The community, informally known as Freedman Village, was an important stop on the Underground Railroad, with escapees finding shelter in the Free Black community on their way north.  Samuel Cissel, a white plantation owner from Clarksvlle, Howard County, advertised that his runaway slave Tilghman Johnson “may be lurking in the neighborhood of Sandy Spring.”

By the 1820s enough Free Blacks had settled in Sandy Spring to warrant the construction of a new house of worship along the Olney-Sandy Spring Road, west of Brooke Road. James Stabler deeded, in trust, the lot to establish the “Sandy Spring Colored Church.”  The church became known as Sharp Street, named for the influential Black Methodist congregation in Baltimore, and is said to be the first Free Black church established in Montgomery County. By 1900, the Sharp Street Church congregation numbered more than 500 worshipers.

Emancipation brought new residents, together with the emergence of a number of social and educational enterprises that helped further distinguish the Black community as progressive and engaged.  Around 1864 a Free Black school started at Sharp Street, nine years before the State of Maryland appropriated funds for the creation of free Black schools in the county.  In 1865 a night school was established at the church; students were instructed by white teachers.  In 1866 the Sandy Spring Industrial School was organized, bringing new educational opportunities for Black residents.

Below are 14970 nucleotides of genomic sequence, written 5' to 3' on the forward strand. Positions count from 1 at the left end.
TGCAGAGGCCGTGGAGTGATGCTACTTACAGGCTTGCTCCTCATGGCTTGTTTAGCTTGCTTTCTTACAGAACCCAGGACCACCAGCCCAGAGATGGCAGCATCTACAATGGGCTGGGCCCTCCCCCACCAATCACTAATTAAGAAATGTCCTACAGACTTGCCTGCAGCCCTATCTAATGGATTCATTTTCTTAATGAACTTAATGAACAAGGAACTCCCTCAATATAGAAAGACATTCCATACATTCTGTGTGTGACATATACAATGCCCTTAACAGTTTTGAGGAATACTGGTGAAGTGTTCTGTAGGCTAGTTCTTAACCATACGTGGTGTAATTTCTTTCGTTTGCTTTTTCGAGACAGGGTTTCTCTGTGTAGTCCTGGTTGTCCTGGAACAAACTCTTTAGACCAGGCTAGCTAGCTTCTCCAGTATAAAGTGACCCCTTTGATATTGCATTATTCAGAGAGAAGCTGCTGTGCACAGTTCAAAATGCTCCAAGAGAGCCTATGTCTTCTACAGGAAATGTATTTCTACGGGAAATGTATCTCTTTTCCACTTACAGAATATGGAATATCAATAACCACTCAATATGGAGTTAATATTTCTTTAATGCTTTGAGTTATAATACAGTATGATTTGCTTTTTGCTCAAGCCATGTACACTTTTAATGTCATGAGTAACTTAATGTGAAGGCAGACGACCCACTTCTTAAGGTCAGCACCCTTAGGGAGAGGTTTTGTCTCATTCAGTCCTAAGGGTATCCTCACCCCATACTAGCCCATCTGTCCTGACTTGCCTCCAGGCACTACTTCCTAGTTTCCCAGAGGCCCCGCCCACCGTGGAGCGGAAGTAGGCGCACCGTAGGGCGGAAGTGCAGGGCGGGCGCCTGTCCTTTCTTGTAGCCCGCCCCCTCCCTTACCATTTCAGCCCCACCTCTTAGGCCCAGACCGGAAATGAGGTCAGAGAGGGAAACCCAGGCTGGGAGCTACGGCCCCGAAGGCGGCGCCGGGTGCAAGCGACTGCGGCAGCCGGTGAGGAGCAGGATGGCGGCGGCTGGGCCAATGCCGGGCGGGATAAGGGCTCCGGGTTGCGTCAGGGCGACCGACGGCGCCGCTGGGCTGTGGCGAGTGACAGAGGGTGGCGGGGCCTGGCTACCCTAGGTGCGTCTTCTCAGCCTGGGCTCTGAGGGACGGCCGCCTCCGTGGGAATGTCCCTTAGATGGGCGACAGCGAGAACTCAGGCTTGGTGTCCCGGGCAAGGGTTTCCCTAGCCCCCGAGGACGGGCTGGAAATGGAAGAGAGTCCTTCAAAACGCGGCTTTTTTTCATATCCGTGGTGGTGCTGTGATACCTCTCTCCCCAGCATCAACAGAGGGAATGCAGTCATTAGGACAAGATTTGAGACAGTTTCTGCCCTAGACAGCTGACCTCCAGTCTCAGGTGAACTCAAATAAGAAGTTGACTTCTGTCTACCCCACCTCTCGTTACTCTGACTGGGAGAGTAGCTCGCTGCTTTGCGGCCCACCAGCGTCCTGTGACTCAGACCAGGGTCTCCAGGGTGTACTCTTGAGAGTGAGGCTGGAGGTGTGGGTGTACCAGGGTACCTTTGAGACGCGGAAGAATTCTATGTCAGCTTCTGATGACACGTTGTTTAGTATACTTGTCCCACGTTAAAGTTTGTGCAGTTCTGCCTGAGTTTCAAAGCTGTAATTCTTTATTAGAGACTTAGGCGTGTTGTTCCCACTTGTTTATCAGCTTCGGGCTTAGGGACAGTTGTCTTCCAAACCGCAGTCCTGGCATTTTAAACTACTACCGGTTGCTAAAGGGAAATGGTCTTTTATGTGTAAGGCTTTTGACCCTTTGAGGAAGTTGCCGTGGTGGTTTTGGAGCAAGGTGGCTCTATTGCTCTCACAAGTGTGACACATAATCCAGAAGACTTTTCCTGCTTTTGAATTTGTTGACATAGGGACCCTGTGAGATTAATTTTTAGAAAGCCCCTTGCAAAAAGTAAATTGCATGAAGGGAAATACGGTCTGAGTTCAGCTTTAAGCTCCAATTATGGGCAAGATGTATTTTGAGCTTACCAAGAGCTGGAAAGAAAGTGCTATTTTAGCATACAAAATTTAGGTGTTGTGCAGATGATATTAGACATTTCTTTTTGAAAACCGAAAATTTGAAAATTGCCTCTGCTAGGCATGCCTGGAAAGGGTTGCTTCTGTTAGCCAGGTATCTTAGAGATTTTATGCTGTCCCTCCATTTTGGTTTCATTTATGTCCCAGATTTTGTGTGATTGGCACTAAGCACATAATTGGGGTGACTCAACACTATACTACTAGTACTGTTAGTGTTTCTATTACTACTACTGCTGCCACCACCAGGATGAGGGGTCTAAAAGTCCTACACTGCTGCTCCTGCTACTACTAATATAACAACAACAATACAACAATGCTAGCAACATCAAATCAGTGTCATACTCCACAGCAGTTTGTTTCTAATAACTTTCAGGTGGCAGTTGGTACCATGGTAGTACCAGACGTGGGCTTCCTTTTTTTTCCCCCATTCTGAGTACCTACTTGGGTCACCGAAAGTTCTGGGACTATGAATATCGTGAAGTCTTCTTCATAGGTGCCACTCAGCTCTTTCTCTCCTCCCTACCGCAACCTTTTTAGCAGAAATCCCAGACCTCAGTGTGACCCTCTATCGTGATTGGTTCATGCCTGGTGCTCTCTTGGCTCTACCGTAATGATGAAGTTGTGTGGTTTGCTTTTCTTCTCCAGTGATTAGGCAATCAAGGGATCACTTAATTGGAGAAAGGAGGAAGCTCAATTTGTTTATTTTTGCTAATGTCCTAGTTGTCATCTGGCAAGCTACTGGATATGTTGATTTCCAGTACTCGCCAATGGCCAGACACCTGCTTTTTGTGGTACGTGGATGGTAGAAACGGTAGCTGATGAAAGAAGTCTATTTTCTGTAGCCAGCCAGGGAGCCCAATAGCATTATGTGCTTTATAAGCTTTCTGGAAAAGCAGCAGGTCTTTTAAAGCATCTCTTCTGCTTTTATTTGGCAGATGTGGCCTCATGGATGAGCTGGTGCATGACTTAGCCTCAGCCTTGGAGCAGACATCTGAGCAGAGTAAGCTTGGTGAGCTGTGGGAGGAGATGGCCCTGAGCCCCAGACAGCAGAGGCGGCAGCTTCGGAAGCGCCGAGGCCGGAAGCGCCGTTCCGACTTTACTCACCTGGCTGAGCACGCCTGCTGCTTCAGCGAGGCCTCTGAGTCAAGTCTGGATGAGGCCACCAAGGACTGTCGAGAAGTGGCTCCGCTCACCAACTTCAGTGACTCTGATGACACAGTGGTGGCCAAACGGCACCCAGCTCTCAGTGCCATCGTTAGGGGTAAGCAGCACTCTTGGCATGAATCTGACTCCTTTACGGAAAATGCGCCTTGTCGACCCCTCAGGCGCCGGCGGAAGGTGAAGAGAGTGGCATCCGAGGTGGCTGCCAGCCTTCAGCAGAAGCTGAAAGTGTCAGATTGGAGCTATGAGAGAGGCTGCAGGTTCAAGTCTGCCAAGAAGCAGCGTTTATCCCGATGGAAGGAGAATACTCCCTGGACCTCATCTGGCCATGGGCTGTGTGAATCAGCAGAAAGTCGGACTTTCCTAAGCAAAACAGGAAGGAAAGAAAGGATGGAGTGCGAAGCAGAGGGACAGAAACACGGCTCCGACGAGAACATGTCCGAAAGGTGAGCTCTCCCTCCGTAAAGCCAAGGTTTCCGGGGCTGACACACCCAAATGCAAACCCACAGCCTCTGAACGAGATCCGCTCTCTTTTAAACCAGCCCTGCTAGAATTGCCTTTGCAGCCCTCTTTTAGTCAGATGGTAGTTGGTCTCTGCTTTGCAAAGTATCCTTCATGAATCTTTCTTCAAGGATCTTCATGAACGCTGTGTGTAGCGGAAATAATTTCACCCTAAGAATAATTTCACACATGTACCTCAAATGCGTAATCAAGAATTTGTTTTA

Between 1869 and 1897, three groups of Black members of Sharp Street Church purchased parcels of land along Brooke Road to establish a cemetery.  Original called Cedar Mount for its gradually inclining hill of cedar trees, the cemetery was later renamed Mutual Memorial Cemetery in honor of the Sisters of the Mutual Aid Society, organized at Sharp Street.  Other social and missionary groups emerged in Sandy Spring in the years after Emancipation, including the Young Men’s Beneficial Society, the Female Beneficial Society, the Little Gleaners of Sharp Street, and the United Sons and Daughters of Wesley Society #6, among others.  The Odd Fellows would build their hall beside Sharp Street Church.